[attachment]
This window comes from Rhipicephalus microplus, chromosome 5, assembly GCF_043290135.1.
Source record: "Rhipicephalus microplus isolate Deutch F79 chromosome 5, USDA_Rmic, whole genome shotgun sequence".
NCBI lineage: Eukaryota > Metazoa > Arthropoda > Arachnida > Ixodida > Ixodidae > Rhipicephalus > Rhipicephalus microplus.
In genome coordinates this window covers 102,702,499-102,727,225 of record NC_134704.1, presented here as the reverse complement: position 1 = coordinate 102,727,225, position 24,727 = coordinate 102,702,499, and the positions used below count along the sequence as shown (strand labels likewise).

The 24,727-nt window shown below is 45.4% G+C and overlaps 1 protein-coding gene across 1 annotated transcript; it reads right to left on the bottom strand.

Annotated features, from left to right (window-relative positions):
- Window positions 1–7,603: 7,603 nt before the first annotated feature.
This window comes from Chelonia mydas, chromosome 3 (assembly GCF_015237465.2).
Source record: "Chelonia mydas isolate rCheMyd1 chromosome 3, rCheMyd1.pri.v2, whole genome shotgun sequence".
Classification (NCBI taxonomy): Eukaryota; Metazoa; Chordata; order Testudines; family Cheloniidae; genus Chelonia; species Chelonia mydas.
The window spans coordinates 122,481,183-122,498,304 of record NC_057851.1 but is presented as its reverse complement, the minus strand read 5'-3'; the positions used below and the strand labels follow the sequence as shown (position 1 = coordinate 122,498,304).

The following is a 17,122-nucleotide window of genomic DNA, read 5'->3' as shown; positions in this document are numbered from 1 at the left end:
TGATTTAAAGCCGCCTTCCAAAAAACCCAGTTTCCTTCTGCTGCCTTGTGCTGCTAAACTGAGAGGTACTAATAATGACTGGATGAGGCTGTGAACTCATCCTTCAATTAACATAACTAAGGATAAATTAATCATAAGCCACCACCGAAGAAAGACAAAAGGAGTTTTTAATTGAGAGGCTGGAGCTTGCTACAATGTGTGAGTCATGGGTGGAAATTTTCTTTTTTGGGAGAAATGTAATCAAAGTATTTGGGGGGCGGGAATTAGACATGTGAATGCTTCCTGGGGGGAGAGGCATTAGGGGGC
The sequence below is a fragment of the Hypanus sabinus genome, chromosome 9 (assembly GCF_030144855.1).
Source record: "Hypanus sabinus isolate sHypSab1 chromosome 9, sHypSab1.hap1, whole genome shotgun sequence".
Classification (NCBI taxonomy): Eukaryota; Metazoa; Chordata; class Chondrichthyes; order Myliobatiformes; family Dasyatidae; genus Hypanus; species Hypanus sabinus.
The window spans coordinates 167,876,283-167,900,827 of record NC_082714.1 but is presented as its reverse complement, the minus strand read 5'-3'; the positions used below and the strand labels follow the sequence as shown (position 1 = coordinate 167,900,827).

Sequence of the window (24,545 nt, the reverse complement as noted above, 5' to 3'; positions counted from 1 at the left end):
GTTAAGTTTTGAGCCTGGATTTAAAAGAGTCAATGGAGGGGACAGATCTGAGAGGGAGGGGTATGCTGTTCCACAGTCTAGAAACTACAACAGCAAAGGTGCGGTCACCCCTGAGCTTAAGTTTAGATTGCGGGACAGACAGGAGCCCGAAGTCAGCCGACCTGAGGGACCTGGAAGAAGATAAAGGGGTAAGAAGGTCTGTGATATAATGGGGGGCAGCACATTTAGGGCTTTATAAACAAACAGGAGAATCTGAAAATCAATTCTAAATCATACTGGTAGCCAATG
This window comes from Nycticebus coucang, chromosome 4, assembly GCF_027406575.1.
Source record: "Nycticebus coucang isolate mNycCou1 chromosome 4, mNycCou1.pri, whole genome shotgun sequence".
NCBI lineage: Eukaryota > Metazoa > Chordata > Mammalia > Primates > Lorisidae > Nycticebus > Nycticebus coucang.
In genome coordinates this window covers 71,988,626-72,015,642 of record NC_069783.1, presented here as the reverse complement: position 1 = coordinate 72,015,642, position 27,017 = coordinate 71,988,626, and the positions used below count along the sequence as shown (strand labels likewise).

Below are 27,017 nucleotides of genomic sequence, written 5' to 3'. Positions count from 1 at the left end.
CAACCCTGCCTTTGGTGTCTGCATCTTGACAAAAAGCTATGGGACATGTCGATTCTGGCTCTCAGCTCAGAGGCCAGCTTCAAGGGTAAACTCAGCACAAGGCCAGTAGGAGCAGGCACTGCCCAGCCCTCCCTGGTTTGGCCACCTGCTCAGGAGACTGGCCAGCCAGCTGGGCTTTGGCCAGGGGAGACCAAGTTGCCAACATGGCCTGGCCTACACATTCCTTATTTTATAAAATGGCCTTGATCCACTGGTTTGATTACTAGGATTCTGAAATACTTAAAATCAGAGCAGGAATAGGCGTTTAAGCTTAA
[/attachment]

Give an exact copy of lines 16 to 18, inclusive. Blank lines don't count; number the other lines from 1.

Classification (NCBI taxonomy): Eukaryota; Metazoa; Chordata; class Chondrichthyes; order Myliobatiformes; family Dasyatidae; genus Hypanus; species Hypanus sabinus.
The window spans coordinates 167,876,283-167,900,827 of record NC_082714.1 but is presented as its reverse complement, the minus strand read 5'-3'; the positions used below and the strand labels follow the sequence as shown (position 1 = coordinate 167,900,827).

Sequence of the window (24,545 nt, the reverse complement as noted above, 5' to 3'; positions counted from 1 at the left end):